Last updated on December 2nd, 2011
IN AUGUST, the perennial garden winds down…and the veggie garden explodes. It’s time to pickle the cukes, sauce the tomatoes, and freeze the broccoli and beans. Then there are annuals to propagate, bulbs to order, and…anyone else need a valium? The essential chores for August:
Container Plantings. These will keep their looks until frost if you remove spent flowers regularly. Remember that container plants must be fed and watered daily — twice daily, in fact, during hot, dry spells.
Annuals. Take cuttings from impatiens, petunias, and wax begonias, and root them in pots of good soil. Brought indoors before frost, these colorful annuals will bloom all winter in a sunny window.
Bulbs. It’s the early gardener who gets the best tulips, hyacinths, narcissi and other spring bulbs. Order now to avoid disappointment. I obtain most of my bulbs from this source; for special, heirloom varieties, I shop here.
Compost. Fork over the pile, and soak it well with a slow-running hose. If you wish to contain, not pile, your garden debris, consider these inexpensive composting bins.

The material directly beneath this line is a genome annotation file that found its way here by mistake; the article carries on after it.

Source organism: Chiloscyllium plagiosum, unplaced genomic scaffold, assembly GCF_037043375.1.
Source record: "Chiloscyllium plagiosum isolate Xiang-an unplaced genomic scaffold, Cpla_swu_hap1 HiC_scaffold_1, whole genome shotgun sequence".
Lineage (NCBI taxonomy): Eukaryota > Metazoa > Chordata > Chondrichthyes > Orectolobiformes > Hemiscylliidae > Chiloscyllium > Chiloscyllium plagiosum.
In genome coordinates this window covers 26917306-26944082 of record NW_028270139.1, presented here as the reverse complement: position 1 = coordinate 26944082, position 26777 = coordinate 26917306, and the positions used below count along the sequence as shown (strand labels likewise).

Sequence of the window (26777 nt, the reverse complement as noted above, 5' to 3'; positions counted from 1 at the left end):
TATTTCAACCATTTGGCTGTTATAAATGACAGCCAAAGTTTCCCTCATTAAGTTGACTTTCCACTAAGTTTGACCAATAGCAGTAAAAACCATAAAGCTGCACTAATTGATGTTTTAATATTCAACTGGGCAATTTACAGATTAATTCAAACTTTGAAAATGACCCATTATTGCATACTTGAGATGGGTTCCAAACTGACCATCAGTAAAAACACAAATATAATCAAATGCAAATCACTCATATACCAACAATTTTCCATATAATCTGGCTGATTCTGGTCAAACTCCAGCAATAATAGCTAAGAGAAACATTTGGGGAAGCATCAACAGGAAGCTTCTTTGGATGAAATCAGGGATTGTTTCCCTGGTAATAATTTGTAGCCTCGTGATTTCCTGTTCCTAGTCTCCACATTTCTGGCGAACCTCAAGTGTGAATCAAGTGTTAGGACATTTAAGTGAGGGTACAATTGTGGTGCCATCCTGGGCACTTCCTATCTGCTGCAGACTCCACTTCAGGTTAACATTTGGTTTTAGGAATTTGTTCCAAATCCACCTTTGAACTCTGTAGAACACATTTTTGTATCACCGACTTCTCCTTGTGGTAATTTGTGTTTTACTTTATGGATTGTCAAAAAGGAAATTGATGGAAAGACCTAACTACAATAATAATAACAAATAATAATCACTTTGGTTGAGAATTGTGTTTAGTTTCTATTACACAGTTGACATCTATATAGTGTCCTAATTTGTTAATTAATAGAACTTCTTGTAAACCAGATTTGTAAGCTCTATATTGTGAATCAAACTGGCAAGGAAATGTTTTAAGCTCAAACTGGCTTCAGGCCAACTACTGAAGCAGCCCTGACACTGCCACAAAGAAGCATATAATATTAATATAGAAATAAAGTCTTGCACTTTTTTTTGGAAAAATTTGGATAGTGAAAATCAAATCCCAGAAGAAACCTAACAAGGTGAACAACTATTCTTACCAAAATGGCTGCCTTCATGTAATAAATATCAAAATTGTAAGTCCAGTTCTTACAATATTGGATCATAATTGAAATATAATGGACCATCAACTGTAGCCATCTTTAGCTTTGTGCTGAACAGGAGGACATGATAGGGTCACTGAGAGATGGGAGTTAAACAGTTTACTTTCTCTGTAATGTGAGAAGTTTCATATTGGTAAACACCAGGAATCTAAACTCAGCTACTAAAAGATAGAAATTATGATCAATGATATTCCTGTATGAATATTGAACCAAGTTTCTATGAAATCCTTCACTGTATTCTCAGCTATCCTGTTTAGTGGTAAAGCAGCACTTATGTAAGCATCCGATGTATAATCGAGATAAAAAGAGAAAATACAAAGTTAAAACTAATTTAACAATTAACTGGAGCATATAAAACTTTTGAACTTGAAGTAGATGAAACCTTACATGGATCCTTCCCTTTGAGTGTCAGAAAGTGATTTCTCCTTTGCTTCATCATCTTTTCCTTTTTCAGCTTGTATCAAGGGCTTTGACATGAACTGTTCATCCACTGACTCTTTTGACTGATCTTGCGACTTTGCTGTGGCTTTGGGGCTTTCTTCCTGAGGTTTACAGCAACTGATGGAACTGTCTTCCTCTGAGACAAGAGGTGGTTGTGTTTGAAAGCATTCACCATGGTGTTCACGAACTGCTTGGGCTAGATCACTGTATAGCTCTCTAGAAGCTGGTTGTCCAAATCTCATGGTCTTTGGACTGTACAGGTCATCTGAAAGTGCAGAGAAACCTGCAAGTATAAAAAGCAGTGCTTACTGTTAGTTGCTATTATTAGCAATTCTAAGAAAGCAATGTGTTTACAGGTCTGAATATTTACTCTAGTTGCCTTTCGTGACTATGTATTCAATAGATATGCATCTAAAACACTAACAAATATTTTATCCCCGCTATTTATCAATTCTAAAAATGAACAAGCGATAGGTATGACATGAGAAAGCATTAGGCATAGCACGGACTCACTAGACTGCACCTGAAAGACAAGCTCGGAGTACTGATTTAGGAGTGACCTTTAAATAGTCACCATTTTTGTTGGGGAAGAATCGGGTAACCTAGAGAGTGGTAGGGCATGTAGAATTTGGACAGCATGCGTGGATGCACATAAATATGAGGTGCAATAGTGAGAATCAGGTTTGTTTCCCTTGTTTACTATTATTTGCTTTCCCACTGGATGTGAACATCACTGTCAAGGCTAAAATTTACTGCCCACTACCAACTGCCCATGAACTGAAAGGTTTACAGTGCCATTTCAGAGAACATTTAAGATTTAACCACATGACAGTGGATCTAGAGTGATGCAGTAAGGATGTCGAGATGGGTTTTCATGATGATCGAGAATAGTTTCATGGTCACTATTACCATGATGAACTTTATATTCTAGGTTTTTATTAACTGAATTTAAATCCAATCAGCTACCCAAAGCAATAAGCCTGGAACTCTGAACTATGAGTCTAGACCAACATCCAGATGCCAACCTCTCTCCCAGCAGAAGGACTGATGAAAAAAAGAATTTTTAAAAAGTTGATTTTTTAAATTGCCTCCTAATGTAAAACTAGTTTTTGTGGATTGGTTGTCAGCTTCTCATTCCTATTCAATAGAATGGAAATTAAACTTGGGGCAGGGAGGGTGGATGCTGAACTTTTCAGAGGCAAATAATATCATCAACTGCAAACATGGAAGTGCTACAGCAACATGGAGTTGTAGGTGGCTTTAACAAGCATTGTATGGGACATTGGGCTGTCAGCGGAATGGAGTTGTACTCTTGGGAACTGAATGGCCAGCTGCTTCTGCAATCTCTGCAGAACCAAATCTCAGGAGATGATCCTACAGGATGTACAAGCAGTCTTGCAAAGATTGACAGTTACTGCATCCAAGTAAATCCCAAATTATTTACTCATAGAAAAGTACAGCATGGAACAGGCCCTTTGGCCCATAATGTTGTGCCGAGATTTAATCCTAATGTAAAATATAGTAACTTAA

Daylilies. Following a heavy rain, divide and transplant big clumps.
Lawns. Let the weather, not the calendar, dictate your mowing routine. Do not mow at all during times of drought.
Perennials. If you are feeling energetic, sow next year’s crop of delphiniums, asters, hollyhocks and other perennials anytime now. Or, you can wait — as I do — and winter-sow these seeds during the less-harried months of January and February. In any event, consider planting something unusual, like the cocoa-scented Chocolate Flower.
Roses. Continue to deadhead; fertilize one last time for autumn bloom.
Beans, Green. Continue to sow at 2-week intervals. How I freeze green beans for winter use.
Broccoli. Early this month, sow another crop for winter storage.
Carrots. Sow now for winter use. Or, keep this last crop in the ground, as I do, and harvest during the first spring thaw.
Kale. Keep picking, and the plant will keep producing leaves until checked by frost. And have you tried my Crispy, Oven-Baked Kale Snackers? These are a healthy substitute to potato chips. How I freeze kale (and other leafy greens) for winter use.
Onions. Harvest when green tops fall over. How I harvest, cure and store onions..
Peas. Sow your storage-crop now.
Potatoes. Although you can harvest these anytime after vines die back, I always leave mine underground until October. Why? Because my cellar isn’t cool enough before then to store the crop. How I harvest and store potatoes.
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